Congratulations on your decision to open your heart and give a home to a new pet. Pet ownership brings immeasurable benefits to both ends of the leash, but is an enormous responsibility.
The first step toward you and your new pet enjoying a long and happy life together is finding a pet that suits your lifestyle, preferences, and goals—and the best way to find that pet is knowing where to look.
Then, when you have found your paw-fect fit, schedule your pet’s first appointment at WesVet Animal Hospital.
Pet shelters, humane societies, and animal control centers
Adopting a homeless pet comes with the emotional satisfaction of knowing you have given a needy pet a second chance, and you have provided space in the facility for another needy pet. Shelters, humane societies, and animal control centers are great places to find a variety of dogs and cats of all breeds, mixes, and ages.
- Adoptable species may include dogs, cats, small mammals, and pocket pets.
- Pets are spayed or neutered and microchipped before adoption.
- Preventive care services (e.g., vaccines, screening tests) are included with adoption.
- Pet adoption fees are typically low.
- Facilities are busy and may know little about the pet’s temperament.
- Pets may have been surrendered for behavior or chronic health issues.
- Shelter environments can cause anxiety and stress, so assessing the pet’s true personality can be difficult.
Independent pet rescue groups
Reputable pet rescue organizations are nonprofit (i.e., 501c3) volunteer-run groups dedicated to saving unwanted, abandoned, and neglected pets. Rescues may specialize in specific breeds, species, or sizes (e.g., toy or giant breeds), which can simplify your search. Although larger rescues may have their own facility, most are run out of volunteers’ homes.
- Pets in rescues are generally up-to-date on veterinary care.
- All pets are spayed or neutered prior to adoption.
- Pets are kept in a home setting by volunteers who can provide insight about the pet’s personality.
- Adoptable pets may have received some training, such as potty or crate training.
- Rescues may be receptive to overnight visits, trial weekends, and foster-to-adopt arrangements to ensure the right fit.
- Rescues may not have a return or rehoming policy if the pet does not work out.
- Some rescues are overwhelmed and cannot provide adequate care or housing.
- Some applicants find the adoption approval processes (e.g., questionnaires, references, home inspections) restrictive.
Also, some rescues are disorganized, dishonest, or disreputable, so research the organization, read reviews, and thoroughly review contracts before signing any paperwork. Try to meet the pet in person before paying a deposit or adoption fee.
Reputable dog or cat breeders
The term “breeder” has become a dirty word because of disreputable individuals, commercial breeding (i.e., puppy mills), and people looking to turn a profit from breeding animals. However, reputable, conscientious preservation breeders are a fantastic resource for finding your perfect pet match.
Most breeders are dedicated to preserving and protecting their chosen breed and strive to breed dogs or cats that uphold the breed’s original purpose and the American Kennel Club or Cat Fanciers Association breed standard.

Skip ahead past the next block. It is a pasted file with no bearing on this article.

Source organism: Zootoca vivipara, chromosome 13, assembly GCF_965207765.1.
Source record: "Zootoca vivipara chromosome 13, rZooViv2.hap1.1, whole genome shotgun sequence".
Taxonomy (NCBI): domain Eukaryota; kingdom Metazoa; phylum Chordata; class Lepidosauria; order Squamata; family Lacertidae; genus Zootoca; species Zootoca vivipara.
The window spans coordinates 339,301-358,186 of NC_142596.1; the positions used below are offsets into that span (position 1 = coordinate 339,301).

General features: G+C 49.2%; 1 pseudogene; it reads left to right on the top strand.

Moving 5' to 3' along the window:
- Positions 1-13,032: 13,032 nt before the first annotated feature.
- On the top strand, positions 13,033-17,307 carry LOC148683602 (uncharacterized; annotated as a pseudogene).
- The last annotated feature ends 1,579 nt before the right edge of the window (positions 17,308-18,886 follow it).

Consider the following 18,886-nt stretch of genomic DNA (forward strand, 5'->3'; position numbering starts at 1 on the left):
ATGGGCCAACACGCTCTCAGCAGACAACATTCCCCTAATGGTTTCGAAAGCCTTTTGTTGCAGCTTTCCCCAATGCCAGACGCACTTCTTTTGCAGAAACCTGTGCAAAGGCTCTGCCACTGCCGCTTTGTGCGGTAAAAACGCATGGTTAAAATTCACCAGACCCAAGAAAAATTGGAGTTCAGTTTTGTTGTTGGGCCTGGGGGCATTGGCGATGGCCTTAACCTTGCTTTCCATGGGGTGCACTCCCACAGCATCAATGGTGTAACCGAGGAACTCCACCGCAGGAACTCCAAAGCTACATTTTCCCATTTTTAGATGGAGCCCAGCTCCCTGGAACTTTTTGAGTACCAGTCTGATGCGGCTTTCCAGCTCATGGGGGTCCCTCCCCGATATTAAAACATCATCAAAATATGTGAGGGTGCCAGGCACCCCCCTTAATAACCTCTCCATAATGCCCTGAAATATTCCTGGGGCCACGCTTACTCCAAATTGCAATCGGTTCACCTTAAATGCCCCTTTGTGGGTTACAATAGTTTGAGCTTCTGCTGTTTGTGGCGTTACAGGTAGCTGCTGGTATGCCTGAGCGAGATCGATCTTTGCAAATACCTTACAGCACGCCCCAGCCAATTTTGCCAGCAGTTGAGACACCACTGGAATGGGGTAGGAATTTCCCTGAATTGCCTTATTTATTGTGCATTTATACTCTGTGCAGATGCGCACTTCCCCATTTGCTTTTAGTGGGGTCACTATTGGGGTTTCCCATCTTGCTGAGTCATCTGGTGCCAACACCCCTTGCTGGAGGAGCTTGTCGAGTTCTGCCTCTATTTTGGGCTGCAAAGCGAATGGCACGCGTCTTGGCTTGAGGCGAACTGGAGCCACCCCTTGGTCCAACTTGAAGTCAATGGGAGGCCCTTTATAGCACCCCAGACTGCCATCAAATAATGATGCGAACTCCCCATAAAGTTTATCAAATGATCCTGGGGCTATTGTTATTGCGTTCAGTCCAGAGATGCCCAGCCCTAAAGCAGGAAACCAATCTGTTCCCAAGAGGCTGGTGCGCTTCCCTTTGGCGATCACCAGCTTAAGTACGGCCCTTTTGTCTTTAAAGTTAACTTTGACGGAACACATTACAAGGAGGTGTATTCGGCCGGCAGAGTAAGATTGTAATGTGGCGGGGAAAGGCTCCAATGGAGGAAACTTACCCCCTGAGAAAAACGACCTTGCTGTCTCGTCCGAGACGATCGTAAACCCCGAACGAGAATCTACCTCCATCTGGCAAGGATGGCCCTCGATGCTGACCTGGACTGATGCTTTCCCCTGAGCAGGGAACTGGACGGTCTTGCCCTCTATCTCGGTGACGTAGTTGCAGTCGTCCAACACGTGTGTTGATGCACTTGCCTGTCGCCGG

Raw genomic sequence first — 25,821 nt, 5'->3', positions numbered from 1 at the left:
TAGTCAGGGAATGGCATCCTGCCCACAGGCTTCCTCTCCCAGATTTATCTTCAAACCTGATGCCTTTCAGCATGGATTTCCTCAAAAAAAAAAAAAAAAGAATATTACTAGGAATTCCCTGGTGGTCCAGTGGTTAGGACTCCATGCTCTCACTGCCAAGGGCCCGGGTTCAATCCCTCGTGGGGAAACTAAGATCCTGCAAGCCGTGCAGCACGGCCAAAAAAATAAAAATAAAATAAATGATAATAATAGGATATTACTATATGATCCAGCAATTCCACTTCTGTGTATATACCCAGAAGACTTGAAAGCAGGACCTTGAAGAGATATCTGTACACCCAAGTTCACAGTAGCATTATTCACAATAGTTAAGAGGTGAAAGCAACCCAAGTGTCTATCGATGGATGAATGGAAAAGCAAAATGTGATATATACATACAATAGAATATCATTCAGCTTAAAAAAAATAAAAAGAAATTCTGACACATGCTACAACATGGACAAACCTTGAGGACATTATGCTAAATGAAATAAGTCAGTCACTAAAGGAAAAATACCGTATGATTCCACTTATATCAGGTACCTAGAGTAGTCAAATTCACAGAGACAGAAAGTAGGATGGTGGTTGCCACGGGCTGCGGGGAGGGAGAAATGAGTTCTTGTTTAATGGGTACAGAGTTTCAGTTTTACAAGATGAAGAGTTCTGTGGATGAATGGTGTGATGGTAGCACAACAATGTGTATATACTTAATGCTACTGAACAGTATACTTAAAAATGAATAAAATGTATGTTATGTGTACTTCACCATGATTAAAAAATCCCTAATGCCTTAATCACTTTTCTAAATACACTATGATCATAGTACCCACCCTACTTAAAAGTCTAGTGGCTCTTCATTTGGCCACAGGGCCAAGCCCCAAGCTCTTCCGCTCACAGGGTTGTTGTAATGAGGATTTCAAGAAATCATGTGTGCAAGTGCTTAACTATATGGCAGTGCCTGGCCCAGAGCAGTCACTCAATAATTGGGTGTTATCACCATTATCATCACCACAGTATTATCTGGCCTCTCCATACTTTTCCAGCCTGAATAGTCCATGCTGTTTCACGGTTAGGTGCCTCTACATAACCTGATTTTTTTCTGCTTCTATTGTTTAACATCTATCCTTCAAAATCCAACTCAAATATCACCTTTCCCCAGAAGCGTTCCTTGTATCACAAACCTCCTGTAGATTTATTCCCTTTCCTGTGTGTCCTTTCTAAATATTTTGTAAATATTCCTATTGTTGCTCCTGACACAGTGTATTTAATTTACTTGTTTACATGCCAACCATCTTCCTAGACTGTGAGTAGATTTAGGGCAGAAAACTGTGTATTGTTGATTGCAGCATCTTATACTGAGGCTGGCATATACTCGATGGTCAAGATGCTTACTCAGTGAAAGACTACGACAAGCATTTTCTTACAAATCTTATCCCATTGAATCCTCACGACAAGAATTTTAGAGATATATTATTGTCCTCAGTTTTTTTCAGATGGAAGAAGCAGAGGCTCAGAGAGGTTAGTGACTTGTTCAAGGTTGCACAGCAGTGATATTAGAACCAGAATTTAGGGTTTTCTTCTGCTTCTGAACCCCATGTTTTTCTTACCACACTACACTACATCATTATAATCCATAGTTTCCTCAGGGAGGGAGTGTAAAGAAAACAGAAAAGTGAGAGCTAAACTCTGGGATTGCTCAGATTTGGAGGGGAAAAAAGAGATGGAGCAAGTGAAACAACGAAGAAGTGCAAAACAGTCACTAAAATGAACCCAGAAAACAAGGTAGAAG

- Reputable breeders prioritize temperament and health.
- Reputable breeders will always take the pet back if you cannot keep them.
- Reputable breeders conduct extensive health testing on their breeding stock.
- Parents or family members are usually on the premises.
- Purebred pets have predictable traits (e.g., size, temperament, energy level, intelligence).
- Breeders provide early life socialization, which helps to ensure a well-adjusted pet.
- Prospective pet owners must know how to spot a disreputable breeder to avoid scams.
- Successful breeders may have lengthy waiting lists.
- Well-bred pets are expensive, but reputable breeders don’t make money from their pet sales because of the costs, such as the parent’s health testing and veterinary exams, that they incur while breeding, whelping, and raising the litter.
The best way to identify a reputable breeder is by asking your breed’s national parent club for a referral. Some clubs also have online directories or regional contacts to help you find a local breeder.
Service or working dog programs
Service, training, and working dog programs routinely offer dogs and puppies for public adoption. These canines may have been cut from their program for health or aptitude reasons—which do not impact their ability to make a great pet—or are being retired from active duty.
- Most dogs have received some training, and some are highly trained.
- Dogs are current on preventive care and spayed or neutered.
- If the organization has their own breeding pool, the dog’s pedigree and health history are well-known.
- Dogs are well-socialized from an early age.
- Approval to adopt these dogs is typically rigorous and competitive.
- Waiting lists generally exceed the number of available dogs.
- Select breeds and sizes are available. Most working and service breeds and mixes are medium to large-sized dogs.
The search for a new pet is exciting—but can also be emotional. No matter where you look for your next pet, do your research, ask questions, and don’t rush the process. Investing a little extra time, consideration, and preparation at the beginning can ensure a long and loving life with your new best friend.
For additional pet adoption resources or breeder referrals in our area, or to schedule your new pet’s first exam, contact WesVet Animal Hospital. We can’t wait to meet your new best friend.
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